May 8, 2013
Risks and Rewards of Prenatal Surgery for Spina Bifida
New advances in surgery are allowing prenatal repair (in utero). Are the results worth the risks involved for both the mother and unborn child? For me, I believe the answer would be yes. I would be willing to risk anything to give my child a chance at a normal, healthy life. I believe all children deserve that chance. A friend of mine has a daughter that is 22 weeks pregnant. She recently found out that her unborn son has spina bifida. She was told about a study at Vanderbilt for prenatal repair of spina bifida. Without this surgery her son would be born paralyzed. She has decided that the benefits are worth the risk and has been accepted into the study. She will have to live in Nashville for the remainder of her pregnancy to be near the doctors and hospital in case of any complications. I never knew surgeries like this were possible and am amazed and excited about this new technology. Hopefully one day all birth defects will be curable. Spina bifida, which literally means “cleft spine,” is characterized by the incomplete development of the brain, spinal cord, and/or meninges (the protective covering around the brain and spinal cord). It is the most common neural tube defect in the United States—affecting 1,500 to 2,000 of the more than 4 million babies born in the country each year. There are an estimated 166,000 individuals with spina bifida living in the United States. ("National institute of," 2012) There are four types of spina bifida: occulta, closed neural tube defects, meningocele, and myelomeningocele. Occulta is the mildest and most common form in which one or more vertebrae are malformed. The name “occulta,” which means “hidden,” indicates that the malformation, or opening in the spine, is covered by a layer of skin. This form of spina bifida, present in 10 to 20 percent of the general population, rarely causes disability or symptoms. Closed neural tube defects make up the second type of spina bifida. This form consists of a diverse group of spinal defects in which the spinal cord is marked by a malformation of fat, bone, or membranes. In some individuals there are few or no symptoms; in others the malformation causes partial paralysis with urinary and bowel dysfunction. In the third type, meningocele, spinal fluid and the meninges protrude through an abnormal vertebral opening; the malformation contains no neural elements and may or may not be covered by a layer of skin. Some individuals with meningocele may have few or no symptoms while others may experience symptoms similar to closed neural tube defects. Myelomeningocele, the fourth form, is the most severe and occurs when the spinal cord/neural elements are exposed through the opening in the spine, resulting in partial or complete motor paralysis and sensory deficits within the parts of the body below the spinal opening. The paralysis may be so severe that the affected individual is unable to walk and may have urinary and bowel dysfunction. ("National institute of," 2012) A landmark study, co-led by experts at Vanderbilt University Medical Center, proves that babies who have surgery to repair spina bifida while still in the womb have better outcomes than babies who have surgery after birth. The positive outcomes include a decreased risk of death or need for shunt placement in the brain by the age of 12 months, plus improved mental and motor function. (Carrel Jr., 2012) Members of the fetal surgery team at Vanderbilt pioneered the innovative surgical procedure to repair myelomeningocele, the most serious form of spina bifida. Surgeons at Vanderbilt performed the first-ever in utero repair for myelomeningocele in 1997 on Corey Meyer and her unborn son Daniel. Since those early procedures, Noel Tulipan, M.D., internationally renowned neurosurgeon and director of pediatric neurosurgery, has performed more than 200 prenatal surgeries to repair the spina bifida defect....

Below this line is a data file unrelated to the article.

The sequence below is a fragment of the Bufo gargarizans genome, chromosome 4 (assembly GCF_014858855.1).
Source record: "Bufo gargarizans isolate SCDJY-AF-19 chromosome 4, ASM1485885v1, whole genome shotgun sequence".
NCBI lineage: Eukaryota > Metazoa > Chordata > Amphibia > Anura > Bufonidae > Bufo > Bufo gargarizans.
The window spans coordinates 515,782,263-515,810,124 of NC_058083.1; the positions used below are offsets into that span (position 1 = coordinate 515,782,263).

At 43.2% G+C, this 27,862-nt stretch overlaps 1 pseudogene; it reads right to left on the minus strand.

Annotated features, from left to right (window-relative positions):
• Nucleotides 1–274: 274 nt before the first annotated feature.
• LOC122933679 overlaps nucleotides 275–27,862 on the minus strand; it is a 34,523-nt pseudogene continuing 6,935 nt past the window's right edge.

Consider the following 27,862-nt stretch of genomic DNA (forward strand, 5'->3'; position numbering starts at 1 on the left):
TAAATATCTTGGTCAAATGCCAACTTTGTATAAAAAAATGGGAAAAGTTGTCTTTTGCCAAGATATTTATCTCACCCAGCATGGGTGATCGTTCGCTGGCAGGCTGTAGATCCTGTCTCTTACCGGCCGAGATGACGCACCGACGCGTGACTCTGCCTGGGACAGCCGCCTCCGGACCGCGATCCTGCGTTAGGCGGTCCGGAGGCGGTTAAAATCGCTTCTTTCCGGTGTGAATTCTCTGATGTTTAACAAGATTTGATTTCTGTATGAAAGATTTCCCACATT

References: "The Children 's Hospital of Philadelphia." Center for Fetal Diagnosis and Treatment. N.p., n.d. Web. 8 May 2013. .
Center for fetal diagnosis and treatment. (2012, September). Retrieved from http://www.chop.edu/service/fetal-diagnosis-and-treatment/fetal-diagnoses/spina-bifida.html
Carrel Jr., M. (2012, November 13). Fetal surgery for repair of spina bifida. Retrieved from http://www.childrenshospital.vanderbilt.org/interior.php?mid=8205
National institute of neurological disorders and stroke. (2012, October 25). Retrieved from http://www.ninds.nih.gov/disorders/spina_bifida/detail_spina_bifida.htm
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